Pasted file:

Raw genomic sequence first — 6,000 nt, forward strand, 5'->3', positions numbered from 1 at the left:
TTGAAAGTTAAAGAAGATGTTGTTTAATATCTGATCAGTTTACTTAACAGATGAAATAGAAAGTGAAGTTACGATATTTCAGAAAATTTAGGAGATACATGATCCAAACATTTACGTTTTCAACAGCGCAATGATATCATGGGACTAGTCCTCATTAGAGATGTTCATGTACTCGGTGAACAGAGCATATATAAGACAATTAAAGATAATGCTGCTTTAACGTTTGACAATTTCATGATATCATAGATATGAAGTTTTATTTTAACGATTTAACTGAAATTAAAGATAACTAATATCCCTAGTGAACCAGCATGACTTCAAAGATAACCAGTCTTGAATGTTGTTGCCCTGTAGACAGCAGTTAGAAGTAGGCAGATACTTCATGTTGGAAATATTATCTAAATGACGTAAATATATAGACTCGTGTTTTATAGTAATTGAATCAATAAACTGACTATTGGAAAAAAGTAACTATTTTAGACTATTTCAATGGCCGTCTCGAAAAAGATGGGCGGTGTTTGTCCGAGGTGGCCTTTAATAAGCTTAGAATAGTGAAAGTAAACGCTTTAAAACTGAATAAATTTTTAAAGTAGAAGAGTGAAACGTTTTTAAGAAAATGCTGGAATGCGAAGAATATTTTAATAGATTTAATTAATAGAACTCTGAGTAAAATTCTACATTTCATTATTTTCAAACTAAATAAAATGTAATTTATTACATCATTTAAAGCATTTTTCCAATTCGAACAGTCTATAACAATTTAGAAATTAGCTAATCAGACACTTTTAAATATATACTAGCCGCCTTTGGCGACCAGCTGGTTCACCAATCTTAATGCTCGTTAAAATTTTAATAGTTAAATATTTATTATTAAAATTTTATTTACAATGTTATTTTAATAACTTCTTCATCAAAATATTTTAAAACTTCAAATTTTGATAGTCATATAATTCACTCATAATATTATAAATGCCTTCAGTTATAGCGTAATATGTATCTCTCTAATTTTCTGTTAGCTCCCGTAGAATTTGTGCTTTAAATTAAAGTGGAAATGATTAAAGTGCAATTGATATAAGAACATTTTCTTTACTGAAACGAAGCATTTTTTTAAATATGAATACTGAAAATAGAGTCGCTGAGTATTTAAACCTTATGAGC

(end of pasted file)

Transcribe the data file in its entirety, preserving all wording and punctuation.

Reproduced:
Raw genomic sequence first — 6,000 nt, forward strand, 5'->3', positions numbered from 1 at the left:
TTGAAAGTTAAAGAAGATGTTGTTTAATATCTGATCAGTTTACTTAACAGATGAAATAGAAAGTGAAGTTACGATATTTCAGAAAATTTAGGAGATACATGATCCAAACATTTACGTTTTCAACAGCGCAATGATATCATGGGACTAGTCCTCATTAGAGATGTTCATGTACTCGGTGAACAGAGCATATATAAGACAATTAAAGATAATGCTGCTTTAACGTTTGACAATTTCATGATATCATAGATATGAAGTTTTATTTTAACGATTTAACTGAAATTAAAGATAACTAATATCCCTAGTGAACCAGCATGACTTCAAAGATAACCAGTCTTGAATGTTGTTGCCCTGTAGACAGCAGTTAGAAGTAGGCAGATACTTCATGTTGGAAATATTATCTAAATGACGTAAATATATAGACTCGTGTTTTATAGTAATTGAATCAATAAACTGACTATTGGAAAAAAGTAACTATTTTAGACTATTTCAATGGCCGTCTCGAAAAAGATGGGCGGTGTTTGTCCGAGGTGGCCTTTAATAAGCTTAGAATAGTGAAAGTAAACGCTTTAAAACTGAATAAATTTTTAAAGTAGAAGAGTGAAACGTTTTTAAGAAAATGCTGGAATGCGAAGAATATTTTAATAGATTTAATTAATAGAACTCTGAGTAAAATTCTACATTTCATTATTTTCAAACTAAATAAAATGTAATTTATTACATCATTTAAAGCATTTTTCCAATTCGAACAGTCTATAACAATTTAGAAATTAGCTAATCAGACACTTTTAAATATATACTAGCCGCCTTTGGCGACCAGCTGGTTCACCAATCTTAATGCTCGTTAAAATTTTAATAGTTAAATATTTATTATTAAAATTTTATTTACAATGTTATTTTAATAACTTCTTCATCAAAATATTTTAAAACTTCAAATTTTGATAGTCATATAATTCACTCATAATATTATAAATGCCTTCAGTTATAGCGTAATATGTATCTCTCTAATTTTCTGTTAGCTCCCGTAGAATTTGTGCTTTAAATTAAAGTGGAAATGATTAAAGTGCAATTGATATAAGAACATTTTCTTTACTGAAACGAAGCATTTTTTTAAATATGAATACTGAAAATAGAGTCGCTGAGTATTTAAACCTTATGAGC